So tell me, what's real?

By the way, I am reading Sue Monk Kidds second book, "The Mermaid Chair" and it is awesome. Less disturbing...I am not sure that is the word I want...than "The Secret Life of Bees" Very very good.

2manybooks2littletime said...

Hello there! I have this book on my wish list, it look so great! I appreciated finding your review on it, and I agree that a review should not give the whole plot but just your opinion...at least thats how I do it as well on mine! Anyway, I will be sure to get this one. Have you read "The 13th Tale" yet"? Also looks fabulous. I listened to the audiofile at doubleday and it is beautifully written. Thanks again!

John said...

Hmmm...book review...cool...

Having just finished High Fidelity by Nick Hornby (for the 4th time), I am looking for another read to pass the time until the next Pratchett book comes out. If I can find it, I shall give this a go purely based on your review. Will it be a Keeper or a Charity Shop Donation!

Beth said...

oreneta: Those excerpts made me think about "on-line friends." A daily reading of blogs lets me know more about what's going on in their lives than the lives of some of my "real friends." In either case, people only reveal want they want you to know about them.
I read and liked "The Secret Life of Bees." I'll add "The Mermaid Chair" to my list.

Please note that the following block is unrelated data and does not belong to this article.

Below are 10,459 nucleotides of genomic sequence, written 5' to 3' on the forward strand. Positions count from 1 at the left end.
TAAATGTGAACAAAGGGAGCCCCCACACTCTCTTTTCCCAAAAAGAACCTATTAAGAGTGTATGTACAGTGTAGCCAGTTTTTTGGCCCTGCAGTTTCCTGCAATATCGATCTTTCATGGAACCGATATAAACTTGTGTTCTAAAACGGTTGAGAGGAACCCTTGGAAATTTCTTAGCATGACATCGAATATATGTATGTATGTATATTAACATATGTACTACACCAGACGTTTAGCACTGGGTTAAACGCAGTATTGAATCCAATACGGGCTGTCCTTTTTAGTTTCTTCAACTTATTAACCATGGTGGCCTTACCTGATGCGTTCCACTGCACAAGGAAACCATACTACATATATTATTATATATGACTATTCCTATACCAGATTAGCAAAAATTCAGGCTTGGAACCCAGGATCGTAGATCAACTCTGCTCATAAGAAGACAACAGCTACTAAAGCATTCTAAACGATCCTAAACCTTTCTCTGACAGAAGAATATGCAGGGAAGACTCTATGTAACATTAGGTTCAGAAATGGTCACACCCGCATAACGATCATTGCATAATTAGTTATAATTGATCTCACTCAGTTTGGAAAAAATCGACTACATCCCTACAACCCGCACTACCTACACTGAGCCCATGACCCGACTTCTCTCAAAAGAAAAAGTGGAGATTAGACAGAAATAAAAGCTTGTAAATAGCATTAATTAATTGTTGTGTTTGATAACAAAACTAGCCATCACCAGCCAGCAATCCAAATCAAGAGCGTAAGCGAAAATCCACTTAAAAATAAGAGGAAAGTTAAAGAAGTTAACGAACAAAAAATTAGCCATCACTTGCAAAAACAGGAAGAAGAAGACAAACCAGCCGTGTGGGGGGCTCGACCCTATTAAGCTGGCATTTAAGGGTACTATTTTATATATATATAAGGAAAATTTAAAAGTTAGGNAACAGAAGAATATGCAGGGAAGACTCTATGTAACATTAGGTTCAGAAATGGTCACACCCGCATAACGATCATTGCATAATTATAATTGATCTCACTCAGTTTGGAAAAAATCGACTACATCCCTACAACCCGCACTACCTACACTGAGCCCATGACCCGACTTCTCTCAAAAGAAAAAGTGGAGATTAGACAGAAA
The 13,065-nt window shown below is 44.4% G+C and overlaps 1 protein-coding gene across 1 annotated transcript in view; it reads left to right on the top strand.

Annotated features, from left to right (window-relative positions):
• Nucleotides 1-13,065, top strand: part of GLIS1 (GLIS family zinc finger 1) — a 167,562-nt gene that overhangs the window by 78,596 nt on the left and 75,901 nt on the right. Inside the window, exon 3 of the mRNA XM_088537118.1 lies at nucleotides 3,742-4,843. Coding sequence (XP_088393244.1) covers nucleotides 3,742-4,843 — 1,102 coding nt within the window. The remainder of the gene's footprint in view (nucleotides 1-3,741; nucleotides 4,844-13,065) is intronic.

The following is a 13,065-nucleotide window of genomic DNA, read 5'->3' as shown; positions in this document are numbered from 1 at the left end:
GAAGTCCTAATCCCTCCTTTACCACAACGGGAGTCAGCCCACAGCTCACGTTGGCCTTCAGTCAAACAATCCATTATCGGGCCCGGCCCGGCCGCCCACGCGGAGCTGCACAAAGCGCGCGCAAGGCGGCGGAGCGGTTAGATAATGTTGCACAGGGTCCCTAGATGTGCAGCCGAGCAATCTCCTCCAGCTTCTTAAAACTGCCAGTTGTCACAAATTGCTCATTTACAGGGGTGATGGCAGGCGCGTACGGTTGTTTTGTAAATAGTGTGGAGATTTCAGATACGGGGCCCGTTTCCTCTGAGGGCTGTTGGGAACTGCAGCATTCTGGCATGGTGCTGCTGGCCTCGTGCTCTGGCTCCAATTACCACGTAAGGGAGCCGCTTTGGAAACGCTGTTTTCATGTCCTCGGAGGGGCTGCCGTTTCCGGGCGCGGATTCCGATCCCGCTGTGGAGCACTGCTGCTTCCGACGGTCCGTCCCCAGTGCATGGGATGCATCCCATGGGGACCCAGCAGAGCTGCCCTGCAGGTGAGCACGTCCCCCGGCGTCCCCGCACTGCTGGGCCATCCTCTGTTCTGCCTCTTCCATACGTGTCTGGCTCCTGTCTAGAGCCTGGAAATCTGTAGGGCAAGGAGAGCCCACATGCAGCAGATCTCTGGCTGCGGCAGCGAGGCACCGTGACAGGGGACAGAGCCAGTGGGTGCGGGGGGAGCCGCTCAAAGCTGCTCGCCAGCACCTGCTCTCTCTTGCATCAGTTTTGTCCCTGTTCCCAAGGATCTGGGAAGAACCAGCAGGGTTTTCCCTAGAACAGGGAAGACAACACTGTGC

2manyboooks: "The Keep" was definitely worth reading...somewhat eerie and disturbing but well done.
Haven't read "The 13th Tale" - I'll check it out. Thanks.

John: You're going to give it a go based purely on my review??? Wow - what pressure. Perhaps I'll give Nick Hornby's book a go based on the fact you've read it 4 times...

Beth said...

I love your book reviews...I'm going to the library to get that one!

John said...

Yes, pressure indeed!

And if you don't like High Fidelity, I'll eat my hat.

Beth said...

beth: I figure since my blog is called "BooksEtc." I'd better do some book reviewing once in awhile! Glad you like them.

john: I'll let you know - and if you end up having to eat your hat, post some pictures of the event!

Princess Pointful said...

I love this quote you posted: “I’m the opposite of all alone. I know people all over the fucking world.”

Was this the book you were talking about in regards to loneliness in the city?

It sounds fascinating. I really find the whole idea of internet communications as subcultures pretty damn fascinating.

Jess said...

Hi Beth,
So I read it and I will get it back to you asap. You were right it was fabulous and not like anything I've read before or usually read, but a very nice change of pace! We'll have to chat because I think I might have missed something, as per usual.

Beth said...

Jess: Oh, I'm sure I've missed tons of things in this book. And it was quite a change of pace, wasn't it?
We can talk - anytime! (Well, whenever...)

Beth said...

princess pointful: The quotation "I'm the opposite of all alone..." is actually from the "The Keep," not from the book I was referring to on your blog.
This guy thinks he knows people all over the world through the Internet, cell phones - but he doesn't actually see them. So weird.